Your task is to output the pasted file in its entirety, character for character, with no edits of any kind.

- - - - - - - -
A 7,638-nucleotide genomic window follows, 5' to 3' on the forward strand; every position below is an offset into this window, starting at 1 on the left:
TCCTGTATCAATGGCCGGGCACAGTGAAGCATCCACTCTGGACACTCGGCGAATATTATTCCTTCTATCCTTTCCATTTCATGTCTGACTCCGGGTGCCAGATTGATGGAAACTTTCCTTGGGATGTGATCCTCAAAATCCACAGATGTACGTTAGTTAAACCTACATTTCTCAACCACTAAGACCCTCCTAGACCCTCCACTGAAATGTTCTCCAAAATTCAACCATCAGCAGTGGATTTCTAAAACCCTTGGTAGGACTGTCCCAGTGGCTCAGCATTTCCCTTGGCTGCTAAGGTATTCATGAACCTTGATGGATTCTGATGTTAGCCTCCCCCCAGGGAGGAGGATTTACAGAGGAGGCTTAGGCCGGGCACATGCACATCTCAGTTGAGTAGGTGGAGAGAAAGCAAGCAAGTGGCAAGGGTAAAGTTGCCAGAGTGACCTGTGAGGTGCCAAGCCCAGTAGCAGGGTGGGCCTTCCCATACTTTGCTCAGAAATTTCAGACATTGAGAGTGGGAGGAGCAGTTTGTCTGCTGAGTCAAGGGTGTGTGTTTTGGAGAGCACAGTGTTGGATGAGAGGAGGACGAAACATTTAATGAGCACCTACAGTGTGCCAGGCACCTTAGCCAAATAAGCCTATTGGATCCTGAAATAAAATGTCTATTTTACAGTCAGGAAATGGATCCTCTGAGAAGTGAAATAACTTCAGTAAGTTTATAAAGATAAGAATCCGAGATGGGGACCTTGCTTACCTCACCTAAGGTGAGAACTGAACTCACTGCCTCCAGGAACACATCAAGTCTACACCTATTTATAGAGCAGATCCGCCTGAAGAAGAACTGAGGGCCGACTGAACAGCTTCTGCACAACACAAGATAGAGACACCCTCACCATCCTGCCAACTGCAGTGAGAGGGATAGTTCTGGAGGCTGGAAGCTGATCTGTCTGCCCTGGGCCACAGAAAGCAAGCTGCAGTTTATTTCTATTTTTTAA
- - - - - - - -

A 7,638-nucleotide genomic window follows, 5' to 3' on the forward strand; every position below is an offset into this window, starting at 1 on the left:
TCCTGTATCAATGGCCGGGCACAGTGAAGCATCCACTCTGGACACTCGGCGAATATTATTCCTTCTATCCTTTCCATTTCATGTCTGACTCCGGGTGCCAGATTGATGGAAACTTTCCTTGGGATGTGATCCTCAAAATCCACAGATGTACGTTAGTTAAACCTACATTTCTCAACCACTAAGACCCTCCTAGACCCTCCACTGAAATGTTCTCCAAAATTCAACCATCAGCAGTGGATTTCTAAAACCCTTGGTAGGACTGTCCCAGTGGCTCAGCATTTCCCTTGGCTGCTAAGGTATTCATGAACCTTGATGGATTCTGATGTTAGCCTCCCCCCAGGGAGGAGGATTTACAGAGGAGGCTTAGGCCGGGCACATGCACATCTCAGTTGAGTAGGTGGAGAGAAAGCAAGCAAGTGGCAAGGGTAAAGTTGCCAGAGTGACCTGTGAGGTGCCAAGCCCAGTAGCAGGGTGGGCCTTCCCATACTTTGCTCAGAAATTTCAGACATTGAGAGTGGGAGGAGCAGTTTGTCTGCTGAGTCAAGGGTGTGTGTTTTGGAGAGCACAGTGTTGGATGAGAGGAGGACGAAACATTTAATGAGCACCTACAGTGTGCCAGGCACCTTAGCCAAATAAGCCTATTGGATCCTGAAATAAAATGTCTATTTTACAGTCAGGAAATGGATCCTCTGAGAAGTGAAATAACTTCAGTAAGTTTATAAAGATAAGAATCCGAGATGGGGACCTTGCTTACCTCACCTAAGGTGAGAACTGAACTCACTGCCTCCAGGAACACATCAAGTCTACACCTATTTATAGAGCAGATCCGCCTGAAGAAGAACTGAGGGCCGACTGAACAGCTTCTGCACAACACAAGATAGAGACACCCTCACCATCCTGCCAACTGCAGTGAGAGGGATAGTTCTGGAGGCTGGAAGCTGATCTGTCTGCCCTGGGCCACAGAAAGCAAGCTGCAGTTTATTTCTATTTTTTAA